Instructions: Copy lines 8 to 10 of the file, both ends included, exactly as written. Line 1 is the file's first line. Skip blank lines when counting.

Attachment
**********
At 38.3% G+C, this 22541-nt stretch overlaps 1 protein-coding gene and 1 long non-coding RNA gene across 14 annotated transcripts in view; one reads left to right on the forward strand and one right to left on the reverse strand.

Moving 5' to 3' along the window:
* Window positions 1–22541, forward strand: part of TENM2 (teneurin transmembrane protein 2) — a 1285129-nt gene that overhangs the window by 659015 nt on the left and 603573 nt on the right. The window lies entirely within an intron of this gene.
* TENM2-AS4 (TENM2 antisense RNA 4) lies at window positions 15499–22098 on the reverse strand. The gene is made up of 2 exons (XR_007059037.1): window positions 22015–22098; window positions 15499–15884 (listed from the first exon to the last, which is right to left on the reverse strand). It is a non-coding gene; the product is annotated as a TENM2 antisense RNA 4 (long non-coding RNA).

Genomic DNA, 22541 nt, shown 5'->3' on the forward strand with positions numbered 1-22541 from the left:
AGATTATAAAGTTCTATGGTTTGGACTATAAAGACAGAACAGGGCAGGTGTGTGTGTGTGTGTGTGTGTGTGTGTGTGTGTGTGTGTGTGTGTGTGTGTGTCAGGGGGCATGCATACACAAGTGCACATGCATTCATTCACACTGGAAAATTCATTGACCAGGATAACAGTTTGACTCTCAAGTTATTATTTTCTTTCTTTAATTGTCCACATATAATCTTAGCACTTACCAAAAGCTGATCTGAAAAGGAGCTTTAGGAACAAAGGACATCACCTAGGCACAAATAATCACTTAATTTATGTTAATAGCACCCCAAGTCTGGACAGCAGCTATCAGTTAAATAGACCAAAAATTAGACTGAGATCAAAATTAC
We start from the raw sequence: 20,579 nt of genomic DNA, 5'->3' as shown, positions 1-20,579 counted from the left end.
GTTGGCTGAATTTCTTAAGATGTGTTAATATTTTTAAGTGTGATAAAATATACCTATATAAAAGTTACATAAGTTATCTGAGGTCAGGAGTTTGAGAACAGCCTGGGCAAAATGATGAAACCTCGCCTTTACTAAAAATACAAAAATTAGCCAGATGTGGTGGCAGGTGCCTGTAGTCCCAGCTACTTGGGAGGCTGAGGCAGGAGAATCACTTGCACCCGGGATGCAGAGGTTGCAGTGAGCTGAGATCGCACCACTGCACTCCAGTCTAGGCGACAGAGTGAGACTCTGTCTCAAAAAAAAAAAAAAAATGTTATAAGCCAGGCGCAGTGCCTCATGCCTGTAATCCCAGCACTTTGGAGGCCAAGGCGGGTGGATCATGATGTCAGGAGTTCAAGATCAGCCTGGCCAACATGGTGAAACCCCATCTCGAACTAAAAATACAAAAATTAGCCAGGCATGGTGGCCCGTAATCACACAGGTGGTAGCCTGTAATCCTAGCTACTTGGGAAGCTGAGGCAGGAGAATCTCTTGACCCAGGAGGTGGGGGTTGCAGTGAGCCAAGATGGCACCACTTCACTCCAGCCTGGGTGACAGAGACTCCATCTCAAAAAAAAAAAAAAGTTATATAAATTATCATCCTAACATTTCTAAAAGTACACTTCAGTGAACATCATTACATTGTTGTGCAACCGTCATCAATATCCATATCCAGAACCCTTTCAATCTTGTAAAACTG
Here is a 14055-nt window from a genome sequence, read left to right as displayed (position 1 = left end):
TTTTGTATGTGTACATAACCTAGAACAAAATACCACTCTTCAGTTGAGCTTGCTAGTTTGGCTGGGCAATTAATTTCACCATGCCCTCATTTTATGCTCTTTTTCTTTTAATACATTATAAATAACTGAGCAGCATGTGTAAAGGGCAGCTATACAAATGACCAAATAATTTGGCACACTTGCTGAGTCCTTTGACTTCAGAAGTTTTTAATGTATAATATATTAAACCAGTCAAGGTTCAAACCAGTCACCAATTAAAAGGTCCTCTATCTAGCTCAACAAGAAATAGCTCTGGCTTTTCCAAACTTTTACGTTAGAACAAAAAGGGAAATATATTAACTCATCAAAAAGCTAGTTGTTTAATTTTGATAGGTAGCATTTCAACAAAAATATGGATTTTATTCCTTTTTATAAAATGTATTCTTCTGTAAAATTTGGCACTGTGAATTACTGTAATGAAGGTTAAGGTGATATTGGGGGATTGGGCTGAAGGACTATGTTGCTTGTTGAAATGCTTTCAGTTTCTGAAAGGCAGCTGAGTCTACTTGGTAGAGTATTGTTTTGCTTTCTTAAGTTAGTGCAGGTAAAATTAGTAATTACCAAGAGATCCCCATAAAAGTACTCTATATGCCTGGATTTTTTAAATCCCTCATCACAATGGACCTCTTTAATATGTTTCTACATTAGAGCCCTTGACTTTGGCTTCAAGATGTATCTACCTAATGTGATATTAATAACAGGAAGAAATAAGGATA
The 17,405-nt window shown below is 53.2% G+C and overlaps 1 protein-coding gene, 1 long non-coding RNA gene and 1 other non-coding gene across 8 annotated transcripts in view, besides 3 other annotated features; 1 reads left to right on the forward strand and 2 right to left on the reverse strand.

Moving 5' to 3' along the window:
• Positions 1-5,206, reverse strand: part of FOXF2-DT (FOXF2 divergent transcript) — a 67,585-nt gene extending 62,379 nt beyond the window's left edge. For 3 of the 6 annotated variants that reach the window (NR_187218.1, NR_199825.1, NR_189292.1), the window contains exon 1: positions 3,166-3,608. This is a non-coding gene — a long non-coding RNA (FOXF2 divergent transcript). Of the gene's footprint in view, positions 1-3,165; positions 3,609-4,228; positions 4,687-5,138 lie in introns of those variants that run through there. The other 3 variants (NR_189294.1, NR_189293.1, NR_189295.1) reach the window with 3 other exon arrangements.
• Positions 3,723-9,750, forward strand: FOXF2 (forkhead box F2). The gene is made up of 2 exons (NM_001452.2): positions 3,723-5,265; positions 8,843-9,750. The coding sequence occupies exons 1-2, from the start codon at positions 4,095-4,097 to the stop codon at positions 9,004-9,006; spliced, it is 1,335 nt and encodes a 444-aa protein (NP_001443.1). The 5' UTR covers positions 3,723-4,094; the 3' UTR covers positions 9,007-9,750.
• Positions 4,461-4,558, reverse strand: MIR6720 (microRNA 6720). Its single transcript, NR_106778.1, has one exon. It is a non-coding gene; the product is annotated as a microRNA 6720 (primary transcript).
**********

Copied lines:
GTTGGCTGAATTTCTTAAGATGTGTTAATATTTTTAAGTGTGATAAAATATACCTATATAAAAGTTACATAAGTTATCTGAGGTCAGGAGTTTGAGAACAGCCTGGGCAAAATGATGAAACCTCGCCTTTACTAAAAATACAAAAATTAGCCAGATGTGGTGGCAGGTGCCTGTAGTCCCAGCTACTTGGGAGGCTGAGGCAGGAGAATCACTTGCACCCGGGATGCAGAGGTTGCAGTGAGCTGAGATCGCACCACTGCACTCCAGTCTAGGCGACAGAGTGAGACTCTGTCTCAAAAAAAAAAAAAAAATGTTATAAGCCAGGCGCAGTGCCTCATGCCTGTAATCCCAGCACTTTGGAGGCCAAGGCGGGTGGATCATGATGTCAGGAGTTCAAGATCAGCCTGGCCAACATGGTGAAACCCCATCTCGAACTAAAAATACAAAAATTAGCCAGGCATGGTGGCCCGTAATCACACAGGTGGTAGCCTGTAATCCTAGCTACTTGGGAAGCTGAGGCAGGAGAATCTCTTGACCCAGGAGGTGGGGGTTGCAGTGAGCCAAGATGGCACCACTTCACTCCAGCCTGGGTGACAGAGACTCCATCTCAAAAAAAAAAAAAAGTTATATAAATTATCATCCTAACATTTCTAAAAGTACACTTCAGTGAACATCATTACATTGTTGTGCAACCGTCATCAATATCCATATCCAGAACCCTTTCAATCTTGTAAAACTG
Here is a 14055-nt window from a genome sequence, read left to right as displayed (position 1 = left end):
TTTTGTATGTGTACATAACCTAGAACAAAATACCACTCTTCAGTTGAGCTTGCTAGTTTGGCTGGGCAATTAATTTCACCATGCCCTCATTTTATGCTCTTTTTCTTTTAATACATTATAAATAACTGAGCAGCATGTGTAAAGGGCAGCTATACAAATGACCAAATAATTTGGCACACTTGCTGAGTCCTTTGACTTCAGAAGTTTTTAATGTATAATATATTAAACCAGTCAAGGTTCAAACCAGTCACCAATTAAAAGGTCCTCTATCTAGCTCAACAAGAAATAGCTCTGGCTTTTCCAAACTTTTACGTTAGAACAAAAAGGGAAATATATTAACTCATCAAAAAGCTAGTTGTTTAATTTTGATAGGTAGCATTTCAACAAAAATATGGATTTTATTCCTTTTTATAAAATGTATTCTTCTGTAAAATTTGGCACTGTGAATTACTGTAATGAAGGTTAAGGTGATATTGGGGGATTGGGCTGAAGGACTATGTTGCTTGTTGAAATGCTTTCAGTTTCTGAAAGGCAGCTGAGTCTACTTGGTAGAGTATTGTTTTGCTTTCTTAAGTTAGTGCAGGTAAAATTAGTAATTACCAAGAGATCCCCATAAAAGTACTCTATATGCCTGGATTTTTTAAATCCCTCATCACAATGGACCTCTTTAATATGTTTCTACATTAGAGCCCTTGACTTTGGCTTCAAGATGTATCTACCTAATGTGATATTAATAACAGGAAGAAATAAGGATA